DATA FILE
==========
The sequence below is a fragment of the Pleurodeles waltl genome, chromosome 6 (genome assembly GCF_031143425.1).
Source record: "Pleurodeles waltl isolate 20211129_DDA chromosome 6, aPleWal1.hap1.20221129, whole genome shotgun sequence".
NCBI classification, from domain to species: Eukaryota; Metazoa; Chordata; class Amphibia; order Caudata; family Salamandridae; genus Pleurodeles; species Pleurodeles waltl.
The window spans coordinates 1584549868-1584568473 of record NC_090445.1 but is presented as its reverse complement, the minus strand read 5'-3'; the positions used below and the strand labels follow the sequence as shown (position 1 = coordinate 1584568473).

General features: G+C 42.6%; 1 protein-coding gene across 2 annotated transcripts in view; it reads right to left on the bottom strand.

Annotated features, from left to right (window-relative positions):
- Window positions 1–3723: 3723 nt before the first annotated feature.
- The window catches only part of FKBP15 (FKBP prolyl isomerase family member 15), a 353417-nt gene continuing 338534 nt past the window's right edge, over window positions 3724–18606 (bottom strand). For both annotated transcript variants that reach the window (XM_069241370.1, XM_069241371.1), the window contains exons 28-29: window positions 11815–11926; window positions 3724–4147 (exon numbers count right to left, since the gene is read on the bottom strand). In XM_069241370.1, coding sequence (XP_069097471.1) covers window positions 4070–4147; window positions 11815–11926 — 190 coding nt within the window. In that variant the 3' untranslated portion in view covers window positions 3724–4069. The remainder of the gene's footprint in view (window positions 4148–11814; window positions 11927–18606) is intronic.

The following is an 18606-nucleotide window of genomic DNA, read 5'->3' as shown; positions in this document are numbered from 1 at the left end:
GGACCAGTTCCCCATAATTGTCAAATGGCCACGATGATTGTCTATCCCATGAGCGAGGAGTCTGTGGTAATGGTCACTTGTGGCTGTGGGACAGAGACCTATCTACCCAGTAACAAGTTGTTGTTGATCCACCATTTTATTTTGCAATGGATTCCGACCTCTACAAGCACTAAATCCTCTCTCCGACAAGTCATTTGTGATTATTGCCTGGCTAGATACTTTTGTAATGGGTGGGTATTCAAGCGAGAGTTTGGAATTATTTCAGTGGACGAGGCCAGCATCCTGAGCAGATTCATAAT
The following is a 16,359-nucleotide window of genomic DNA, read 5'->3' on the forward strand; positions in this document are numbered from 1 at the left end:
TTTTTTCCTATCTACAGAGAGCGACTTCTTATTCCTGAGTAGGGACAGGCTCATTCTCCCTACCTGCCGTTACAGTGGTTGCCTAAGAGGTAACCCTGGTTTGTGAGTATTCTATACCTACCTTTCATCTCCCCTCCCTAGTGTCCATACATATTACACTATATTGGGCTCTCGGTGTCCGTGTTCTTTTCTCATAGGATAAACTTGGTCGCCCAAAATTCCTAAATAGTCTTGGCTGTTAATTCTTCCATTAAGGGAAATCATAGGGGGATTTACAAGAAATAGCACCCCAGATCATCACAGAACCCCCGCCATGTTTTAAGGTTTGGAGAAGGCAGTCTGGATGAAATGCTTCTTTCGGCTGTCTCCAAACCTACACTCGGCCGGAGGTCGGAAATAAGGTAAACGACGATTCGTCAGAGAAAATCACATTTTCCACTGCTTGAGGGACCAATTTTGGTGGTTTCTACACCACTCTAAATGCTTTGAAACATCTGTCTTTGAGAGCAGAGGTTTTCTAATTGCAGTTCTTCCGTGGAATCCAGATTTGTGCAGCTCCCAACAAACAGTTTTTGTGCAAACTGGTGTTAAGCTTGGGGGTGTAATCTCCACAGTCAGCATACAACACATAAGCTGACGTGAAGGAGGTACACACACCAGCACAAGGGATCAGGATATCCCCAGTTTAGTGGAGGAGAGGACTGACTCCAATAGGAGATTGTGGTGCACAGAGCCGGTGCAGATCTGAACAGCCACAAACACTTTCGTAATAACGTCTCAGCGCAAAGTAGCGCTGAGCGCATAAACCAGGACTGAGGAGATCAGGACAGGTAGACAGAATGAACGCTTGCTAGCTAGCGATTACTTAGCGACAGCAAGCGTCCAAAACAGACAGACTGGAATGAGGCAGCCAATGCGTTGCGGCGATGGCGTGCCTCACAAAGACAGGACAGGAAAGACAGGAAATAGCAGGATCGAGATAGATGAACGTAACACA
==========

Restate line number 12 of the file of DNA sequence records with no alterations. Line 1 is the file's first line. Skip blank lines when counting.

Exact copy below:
TTTTTTCCTATCTACAGAGAGCGACTTCTTATTCCTGAGTAGGGACAGGCTCATTCTCCCTACCTGCCGTTACAGTGGTTGCCTAAGAGGTAACCCTGGTTTGTGAGTATTCTATACCTACCTTTCATCTCCCCTCCCTAGTGTCCATACATATTACACTATATTGGGCTCTCGGTGTCCGTGTTCTTTTCTCATAGGATAAACTTGGTCGCCCAAAATTCCTAAATAGTCTTGGCTGTTAATTCTTCCATTAAGGGAAATCATAGGGGGATTTACAAGAAATAGCACCCCAGATCATCACAGAACCCCCGCCATGTTTTAAGGTTTGGAGAAGGCAGTCTGGATGAAATGCTTCTTTCGGCTGTCTCCAAACCTACACTCGGCCGGAGGTCGGAAATAAGGTAAACGACGATTCGTCAGAGAAAATCACATTTTCCACTGCTTGAGGGACCAATTTTGGTGGTTTCTACACCACTCTAAATGCTTTGAAACATCTGTCTTTGAGAGCAGAGGTTTTCTAATTGCAGTTCTTCCGTGGAATCCAGATTTGTGCAGCTCCCAACAAACAGTTTTTGTGCAAACTGGTGTTAAGCTTGGGGGTGTAATCTCCACAGTCAGCATACAACACATAAGCTGACGTGAAGGAGGTACACACACCAGCACAAGGGATCAGGATATCCCCAGTTTAGTGGAGGAGAGGACTGACTCCAATAGGAGATTGTGGTGCACAGAGCCGGTGCAGATCTGAACAGCCACAAACACTTTCGTAATAACGTCTCAGCGCAAAGTAGCGCTGAGCGCATAAACCAGGACTGAGGAGATCAGGACAGGTAGACAGAATGAACGCTTGCTAGCTAGCGATTACTTAGCGACAGCAAGCGTCCAAAACAGACAGACTGGAATGAGGCAGCCAATGCGTTGCGGCGATGGCGTGCCTCACAAAGACAGGACAGGAAAGACAGGAAATAGCAGGATCGAGATAGATGAACGTAACACA